Indian Mileu (2010).

R Ross, Status and Respectability in the Cape Colony, A Tragedy of Manners (1999)

U Bosma and R. Raben, Being Dutch in the Indies: A history of creolisation and empire (2008).

J G Taylor, The Social World of Batavia

L. Blusse and W. Remmelink, I Smits, eds. Bridging the Divide: 400 years of Netherlands-Japan

N Tarling, Anglo-Dutch rivalry in the Malay World 1780-1824  (1962)

J van Lohuizen, The Dutch East India Company and Mysore 1762-1790 (1961)

C. Skott, ‘The VOC and Swedish natural history: The transmission of scientific knowledge in the
eighteenth century’ in The Dutch trading companies as knowledge networks, (2010)

PART 4: Dutch VOC and Slavery in the East Indies 1641-1796

Details of VOC treatment of natives and slaves have not been brought to the fore. The world does not know about slavery as practised by the Dutch VOC. Since slavery has been banned in most civilised and democratic nations, the topic of slavery itself becomes a good historical topic to learn and research. Some of the cases uncovered were frightening and totally unexpected. We have to wait till the VOC researchers today write fully about the Dutch VOC slavery for us to read and see the extent of it.

PART 5: Dutch Burghers of Ceylon 1640-2015

The Dutch Burghers of Ceylon 1640-2015 will be hosting the world exhibition "VOC Heritage in Sri Lanka" in Amsterdam in 2015. The same exhibition is due in Kuala Lumpur in 2018. Please get in touch with the Secretariat. You can contact them in Facebook and also write to Nina van Dort.

PART 6: Dutch Submarines in WWII 1941-1945 

There are many naval details of WWII which we do not know about. Here are a few links for ships and Dutch submarines which were in Malayan waters. There is mention of Singapore, Borneo, and local cities and towns of Malaya and Siam - Kota Bharu, Patani, etc. There is mention of Pantai Timour in Bali, Indonesia. There is mention of Station Soerabaja (Surabaya). The Dutch submarines blog webmaster also seeks help from readers re people ID, event, location and date.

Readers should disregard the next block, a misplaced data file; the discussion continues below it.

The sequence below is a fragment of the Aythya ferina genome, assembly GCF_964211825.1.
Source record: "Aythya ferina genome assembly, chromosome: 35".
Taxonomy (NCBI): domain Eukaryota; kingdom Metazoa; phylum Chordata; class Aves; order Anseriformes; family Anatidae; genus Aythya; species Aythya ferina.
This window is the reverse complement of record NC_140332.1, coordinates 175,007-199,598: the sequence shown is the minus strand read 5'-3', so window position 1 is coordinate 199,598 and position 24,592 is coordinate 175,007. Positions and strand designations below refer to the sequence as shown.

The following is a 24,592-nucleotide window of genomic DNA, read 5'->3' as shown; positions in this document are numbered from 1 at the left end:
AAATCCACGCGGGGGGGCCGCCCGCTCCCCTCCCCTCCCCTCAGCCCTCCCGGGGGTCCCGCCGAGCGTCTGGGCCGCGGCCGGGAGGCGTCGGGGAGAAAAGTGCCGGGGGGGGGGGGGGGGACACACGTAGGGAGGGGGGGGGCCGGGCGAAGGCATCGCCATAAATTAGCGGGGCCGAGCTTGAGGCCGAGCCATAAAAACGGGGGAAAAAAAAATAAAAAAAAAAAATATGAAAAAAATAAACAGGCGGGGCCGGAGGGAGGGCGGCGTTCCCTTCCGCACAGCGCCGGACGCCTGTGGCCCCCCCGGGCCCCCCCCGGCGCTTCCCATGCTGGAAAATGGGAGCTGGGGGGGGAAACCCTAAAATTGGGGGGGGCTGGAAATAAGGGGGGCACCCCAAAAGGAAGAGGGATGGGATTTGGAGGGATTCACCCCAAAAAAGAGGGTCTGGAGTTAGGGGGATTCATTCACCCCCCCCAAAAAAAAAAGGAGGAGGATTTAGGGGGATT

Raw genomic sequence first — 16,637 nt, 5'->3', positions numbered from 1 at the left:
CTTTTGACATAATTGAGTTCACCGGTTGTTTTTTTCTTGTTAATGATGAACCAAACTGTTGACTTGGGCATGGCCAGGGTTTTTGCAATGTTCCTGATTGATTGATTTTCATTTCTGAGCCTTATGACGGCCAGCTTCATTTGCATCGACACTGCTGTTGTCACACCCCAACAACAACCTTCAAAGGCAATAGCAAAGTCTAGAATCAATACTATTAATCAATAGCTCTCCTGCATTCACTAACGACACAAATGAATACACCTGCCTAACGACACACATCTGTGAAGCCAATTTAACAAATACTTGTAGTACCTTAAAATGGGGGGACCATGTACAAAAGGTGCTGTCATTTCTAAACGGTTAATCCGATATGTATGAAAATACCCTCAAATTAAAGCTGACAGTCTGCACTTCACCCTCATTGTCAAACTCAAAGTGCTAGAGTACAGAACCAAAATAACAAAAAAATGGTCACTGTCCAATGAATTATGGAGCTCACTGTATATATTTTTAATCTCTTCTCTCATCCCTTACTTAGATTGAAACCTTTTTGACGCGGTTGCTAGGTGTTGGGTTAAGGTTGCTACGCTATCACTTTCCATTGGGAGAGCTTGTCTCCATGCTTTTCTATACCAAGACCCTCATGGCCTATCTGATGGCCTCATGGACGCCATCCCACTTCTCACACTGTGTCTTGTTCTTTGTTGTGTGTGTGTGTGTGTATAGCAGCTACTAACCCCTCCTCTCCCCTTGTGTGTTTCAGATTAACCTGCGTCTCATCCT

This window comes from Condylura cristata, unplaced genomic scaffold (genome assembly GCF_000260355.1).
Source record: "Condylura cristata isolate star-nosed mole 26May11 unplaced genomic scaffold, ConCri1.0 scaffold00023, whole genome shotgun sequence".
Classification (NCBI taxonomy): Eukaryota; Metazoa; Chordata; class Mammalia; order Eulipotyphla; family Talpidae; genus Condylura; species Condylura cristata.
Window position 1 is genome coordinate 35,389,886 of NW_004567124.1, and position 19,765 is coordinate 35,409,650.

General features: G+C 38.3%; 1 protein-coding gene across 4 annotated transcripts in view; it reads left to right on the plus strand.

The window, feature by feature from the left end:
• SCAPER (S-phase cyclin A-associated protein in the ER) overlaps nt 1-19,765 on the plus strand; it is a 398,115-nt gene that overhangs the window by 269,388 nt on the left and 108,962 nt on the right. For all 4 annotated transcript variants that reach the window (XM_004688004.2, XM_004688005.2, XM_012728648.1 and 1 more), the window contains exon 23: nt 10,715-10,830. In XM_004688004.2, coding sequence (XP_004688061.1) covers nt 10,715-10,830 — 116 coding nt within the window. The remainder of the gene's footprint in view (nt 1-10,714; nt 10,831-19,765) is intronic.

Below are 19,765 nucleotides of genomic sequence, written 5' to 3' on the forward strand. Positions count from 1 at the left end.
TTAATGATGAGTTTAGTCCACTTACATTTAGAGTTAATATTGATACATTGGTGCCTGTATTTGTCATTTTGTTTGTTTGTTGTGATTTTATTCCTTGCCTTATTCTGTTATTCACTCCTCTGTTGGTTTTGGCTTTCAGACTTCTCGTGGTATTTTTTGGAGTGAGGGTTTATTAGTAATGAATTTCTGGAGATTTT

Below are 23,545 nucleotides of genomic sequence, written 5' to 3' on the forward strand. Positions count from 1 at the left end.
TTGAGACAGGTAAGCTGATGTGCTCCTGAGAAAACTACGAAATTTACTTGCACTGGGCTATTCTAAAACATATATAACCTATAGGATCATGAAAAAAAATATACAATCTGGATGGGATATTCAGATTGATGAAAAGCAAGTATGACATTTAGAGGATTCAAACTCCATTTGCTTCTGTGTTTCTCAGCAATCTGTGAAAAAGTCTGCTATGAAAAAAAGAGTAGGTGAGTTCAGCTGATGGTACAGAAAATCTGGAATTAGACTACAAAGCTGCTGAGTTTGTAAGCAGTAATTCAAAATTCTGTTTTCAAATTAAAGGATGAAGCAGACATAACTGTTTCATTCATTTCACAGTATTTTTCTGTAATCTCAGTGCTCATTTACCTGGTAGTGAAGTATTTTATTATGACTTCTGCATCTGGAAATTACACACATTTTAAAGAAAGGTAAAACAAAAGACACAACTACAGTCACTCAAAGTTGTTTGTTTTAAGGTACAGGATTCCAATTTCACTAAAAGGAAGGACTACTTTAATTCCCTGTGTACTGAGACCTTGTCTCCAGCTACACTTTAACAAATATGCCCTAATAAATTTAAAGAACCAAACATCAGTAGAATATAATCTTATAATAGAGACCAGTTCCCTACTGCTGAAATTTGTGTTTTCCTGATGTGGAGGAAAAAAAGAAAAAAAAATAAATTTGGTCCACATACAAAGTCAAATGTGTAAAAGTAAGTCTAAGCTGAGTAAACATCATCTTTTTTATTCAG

Dec 23 1939: Arrived in the Dutch East Indies. Transferred to the K X after a month of exercise patrols on O 20. The O 20 was sunk later in The Gulf of Siam (19 Dec 1941). Exercised on K X, then K XI, K VIII, K XVIII, and K XII in August 1940.Was off West coast of Borneo when war with Japan started (7 Dec 1941). Sailed on board K XII to Singapore, loaded torpedoes from Submarine tender (probably tender Janssens) and went on patrol off the coast of Malaya.                   http://www.dutchsubmarines.com/men/crew/men_g_tigchelaar.htm 
Dec 12 1941: Under the command of Ltz. I  H.C.J. Coumou we torpedoed a transport ship of about 8000 tons off Kota Bharu (Battle of Patani). http://www.dutchsubmarines.com/men/crew/men_g_tigchelaar.htm
O 20's deck phone, June 2002 off Kota Bharu (Malaysia). The official name of this phone is electro megaphone and it is manufactured by Brown. (Photo: © Roy Leenderts). http://www.dutchsubmarines.com/pictures/pictures_diving_o20.htm
The dive team at the bow of the Mata IkanJune 2002 off Kota Bharu. (Photo: © Collection Roy Leenderts). From left to right: Top row: DaniĆ«l Zuidema, Klaas Brouwer, Guido Granacher, Dick Cohen and Roy Leenderts. Bottom row: Michael Lim, Simon Bok, the captain (name unknown) and Marcel Conradi. http://www.dutchsubmarines.com/pictures/pictures_diving_o20.htm
K XV arriving in Tandjong Priok (Dutch East Indies), 1945. The submarine on the right is probably the Dutch Tijgerhaai (1). (Photo: © Collection Aart Hopman). http://www.dutchsubmarines.com/pictures/pictures_kxv_wwii.htm

PART 7: Dutch VOC vs Malay Courts in Tanah Melayu 

This is an article written by Nazli Aziz on the diplomatic corpus at the time of Dutch occupation in Tanah Melayu.